On Ambient Information Systems: Challenges of Design and Evaluation

On Ambient Information Systems: Challenges of Design and Evaluation

William R. Hazlewood (Indiana University Bloomington, USA) and Lorcan Coyle (University College Dublin, Ireland)
DOI: 10.4018/978-1-60960-549-0.ch008
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Abstract

The rise of the Internet, the ever increasing ubiquity of data, and its low signal-to-noise ratio have contributed to the problem of information overload, whereby individuals have access to more data than they can assimilate into meaningful and actionable information. Much of the success of Web 2.0 has been achieved after an effective tackling of this problem. Ambient Information Systems take the battle into the physical world by integrating information into the physical environment in a non-intimidating and non-overloading fashion. After two international workshops on Ambient Information Systems, we outline our vision for the field, consolidate a new definition, identify the key concerns of the research community, and issue a call to arms for future research.
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Introduction

Various multimedia and Internet technologies have fueled strong cravings for information within our culture. Today the average American spends more time using various information communication technologies (ICTs), such as personal computers, cell phones, iPods, television, radio, etc., than any other activity throughout the day (Papper, 2005). About 30% of the day is spent with such ICT usage as the sole activity versus 20.8% spent on work activities, while an additional 39% of the day is spent using ICTs along with some other activity (ibid.). Such frequent use of ICT stems from an emergent desire to be constantly informed, and always aware of what is occurring around us. Rhetorical reports supporting both the pros and cons of this hunger for information have been discussed, with some touting the advantages of being always connected versus others claiming a pseudo-attention deficit disorder emerging among the populace (Richtel, 2003). Regardless of the possible benefit or determent, the world is moving toward greater and greater quantities of information being made available; the real question is how we are going provide this level of information without overloading people’s senses. Similar problems have been addressed on the Internet using information filtering, aggregation, and personalization (cf. Brusilovsky et al. 2007), but since Ambient Information Systems (AIS) are deployed physically in the world around us they require new thinking about how to handle information overload.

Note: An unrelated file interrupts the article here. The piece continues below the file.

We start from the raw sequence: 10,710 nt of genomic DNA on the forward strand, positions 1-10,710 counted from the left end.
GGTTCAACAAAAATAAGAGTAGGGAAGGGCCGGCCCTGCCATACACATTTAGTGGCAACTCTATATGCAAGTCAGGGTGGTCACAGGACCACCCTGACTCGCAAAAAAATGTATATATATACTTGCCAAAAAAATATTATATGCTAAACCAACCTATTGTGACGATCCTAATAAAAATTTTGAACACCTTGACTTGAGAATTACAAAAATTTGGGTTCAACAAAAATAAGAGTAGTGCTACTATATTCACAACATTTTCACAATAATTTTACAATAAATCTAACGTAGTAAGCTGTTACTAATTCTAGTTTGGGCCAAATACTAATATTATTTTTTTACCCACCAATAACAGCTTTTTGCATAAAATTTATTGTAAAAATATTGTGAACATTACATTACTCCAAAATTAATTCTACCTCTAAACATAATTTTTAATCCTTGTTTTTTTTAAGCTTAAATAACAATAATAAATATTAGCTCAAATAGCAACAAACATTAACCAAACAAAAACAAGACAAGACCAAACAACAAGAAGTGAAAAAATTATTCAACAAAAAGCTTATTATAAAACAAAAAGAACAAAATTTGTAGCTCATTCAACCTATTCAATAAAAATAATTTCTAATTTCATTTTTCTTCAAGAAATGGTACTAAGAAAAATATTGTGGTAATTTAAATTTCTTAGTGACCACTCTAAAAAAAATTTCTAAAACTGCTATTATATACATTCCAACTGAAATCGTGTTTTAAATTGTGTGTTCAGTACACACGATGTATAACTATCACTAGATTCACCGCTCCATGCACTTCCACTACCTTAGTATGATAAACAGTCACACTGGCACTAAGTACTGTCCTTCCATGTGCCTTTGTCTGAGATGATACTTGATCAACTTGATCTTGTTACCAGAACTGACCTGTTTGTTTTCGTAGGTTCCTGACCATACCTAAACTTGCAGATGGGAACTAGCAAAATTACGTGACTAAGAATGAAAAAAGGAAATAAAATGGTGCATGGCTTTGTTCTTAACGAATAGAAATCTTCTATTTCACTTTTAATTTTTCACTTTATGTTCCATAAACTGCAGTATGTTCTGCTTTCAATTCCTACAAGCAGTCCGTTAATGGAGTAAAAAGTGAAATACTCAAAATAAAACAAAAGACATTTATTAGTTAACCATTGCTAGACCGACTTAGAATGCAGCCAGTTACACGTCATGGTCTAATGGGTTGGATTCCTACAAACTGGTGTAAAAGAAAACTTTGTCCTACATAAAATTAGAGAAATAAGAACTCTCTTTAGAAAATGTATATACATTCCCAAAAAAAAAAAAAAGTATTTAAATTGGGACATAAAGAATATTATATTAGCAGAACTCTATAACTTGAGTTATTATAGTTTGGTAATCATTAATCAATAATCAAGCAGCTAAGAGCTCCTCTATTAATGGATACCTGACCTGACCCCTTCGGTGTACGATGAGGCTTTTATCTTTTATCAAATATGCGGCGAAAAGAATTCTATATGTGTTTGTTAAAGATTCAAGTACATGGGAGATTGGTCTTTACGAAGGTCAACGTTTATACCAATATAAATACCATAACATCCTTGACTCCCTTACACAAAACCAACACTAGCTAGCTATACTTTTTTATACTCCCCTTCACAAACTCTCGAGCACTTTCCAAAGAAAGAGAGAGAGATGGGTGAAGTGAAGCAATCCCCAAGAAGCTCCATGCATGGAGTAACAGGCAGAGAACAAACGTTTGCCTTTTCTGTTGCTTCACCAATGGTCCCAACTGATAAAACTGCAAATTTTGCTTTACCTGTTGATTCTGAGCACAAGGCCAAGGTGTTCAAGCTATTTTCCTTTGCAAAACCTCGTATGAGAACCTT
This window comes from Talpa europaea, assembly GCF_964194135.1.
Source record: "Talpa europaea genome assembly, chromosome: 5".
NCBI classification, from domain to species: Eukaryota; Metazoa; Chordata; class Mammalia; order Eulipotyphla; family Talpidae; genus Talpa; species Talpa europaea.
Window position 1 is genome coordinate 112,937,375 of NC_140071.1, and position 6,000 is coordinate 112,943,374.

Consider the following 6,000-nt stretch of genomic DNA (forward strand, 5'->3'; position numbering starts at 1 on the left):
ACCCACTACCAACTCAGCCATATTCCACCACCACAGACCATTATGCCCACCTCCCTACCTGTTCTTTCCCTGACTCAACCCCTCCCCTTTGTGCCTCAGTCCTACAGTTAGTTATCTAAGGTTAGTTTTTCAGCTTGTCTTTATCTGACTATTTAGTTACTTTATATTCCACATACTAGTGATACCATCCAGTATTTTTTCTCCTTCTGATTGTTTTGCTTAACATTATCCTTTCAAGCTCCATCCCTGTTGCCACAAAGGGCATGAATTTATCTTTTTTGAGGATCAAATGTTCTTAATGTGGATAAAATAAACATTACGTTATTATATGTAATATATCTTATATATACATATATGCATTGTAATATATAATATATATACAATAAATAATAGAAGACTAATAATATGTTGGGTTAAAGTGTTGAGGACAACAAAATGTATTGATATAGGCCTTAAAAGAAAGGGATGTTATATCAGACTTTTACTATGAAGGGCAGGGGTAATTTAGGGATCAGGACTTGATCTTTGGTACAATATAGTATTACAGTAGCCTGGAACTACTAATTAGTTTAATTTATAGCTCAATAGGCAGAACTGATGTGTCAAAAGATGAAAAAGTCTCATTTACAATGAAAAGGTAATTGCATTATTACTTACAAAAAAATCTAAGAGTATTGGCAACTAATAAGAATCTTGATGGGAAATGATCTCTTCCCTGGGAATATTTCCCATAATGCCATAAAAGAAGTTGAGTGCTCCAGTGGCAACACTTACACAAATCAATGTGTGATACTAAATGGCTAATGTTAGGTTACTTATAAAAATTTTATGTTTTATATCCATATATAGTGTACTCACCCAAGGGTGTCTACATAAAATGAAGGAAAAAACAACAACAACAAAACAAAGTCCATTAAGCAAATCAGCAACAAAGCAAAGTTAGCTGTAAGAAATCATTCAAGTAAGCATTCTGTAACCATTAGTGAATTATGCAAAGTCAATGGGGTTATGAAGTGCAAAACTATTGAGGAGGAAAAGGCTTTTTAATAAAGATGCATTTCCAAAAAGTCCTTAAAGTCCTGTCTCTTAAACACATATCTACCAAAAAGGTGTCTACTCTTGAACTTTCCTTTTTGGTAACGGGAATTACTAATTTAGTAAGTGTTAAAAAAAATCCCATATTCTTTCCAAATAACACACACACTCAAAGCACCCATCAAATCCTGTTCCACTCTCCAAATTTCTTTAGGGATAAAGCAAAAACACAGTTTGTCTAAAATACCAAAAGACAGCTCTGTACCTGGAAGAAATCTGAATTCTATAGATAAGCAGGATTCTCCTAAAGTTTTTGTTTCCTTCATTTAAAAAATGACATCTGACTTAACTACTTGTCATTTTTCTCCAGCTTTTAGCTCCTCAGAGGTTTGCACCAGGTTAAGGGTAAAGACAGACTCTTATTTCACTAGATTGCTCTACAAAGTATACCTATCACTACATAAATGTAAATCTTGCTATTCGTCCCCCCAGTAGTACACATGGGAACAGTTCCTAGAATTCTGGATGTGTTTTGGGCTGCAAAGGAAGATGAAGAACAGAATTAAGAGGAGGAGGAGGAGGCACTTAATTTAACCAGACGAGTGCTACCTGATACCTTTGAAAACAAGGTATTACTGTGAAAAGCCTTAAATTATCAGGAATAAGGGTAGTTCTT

Recently there has been a distinct shift in the medium that people use to interact with broadband information from the exclusive domain of the desktop computer to the laptop, phone, and handheld video game console. As display and computing technology continue to become widely available, it is inevitable that users will be able to interact with information on everyday household devices that up to now have not had this capability. However, it is apparent that if broadband information is allowed to constantly interrupt in all aspects of our daily existence, our lives could become much more confusing and difficult. Smoothly integrating this overwhelming abundance of information into the environment around us in such a way that it is available in a calm, non-overwhelming, ambience is the central goal of AIS research. Successful AIS require consideration of information modeling and filtering techniques, the societal impact of information technology, the psychology of human attentiveness, user experience, and emerging technologies and materials. AIS is inspired by a number of earlier movements, and overlaps with many paradigms, including ambient displays (Wisneski et. al., 1998), peripheral displays (Matthews, 2007), slow technology (Hallnäs, 2001), glanceable displays (Stasko, 2007), informative art (Holmquist, 2003), unremarkable computing (Tolmie, 2002), and calm technology (Weiser, 1995). AIS make use of existing artifacts and physical spaces to deeply integrate information so that is minimally distracting, but in some way perceivable even when not being directly concentrated upon. The classification of AIS are not restricted to the application of visual displays (as with peripheral displays), a particular level of efficiency (as with glanceable displays), scale of implementation (i.e. a single artifact vs. a large system of artifacts), or any particular type of hardware or software platform. Some recent AIS research investigates delivering information beyond the visual sense, using smell (Kaye, 2004), touch (Hemmert 2009), and sound (Hazlewood, 2008).

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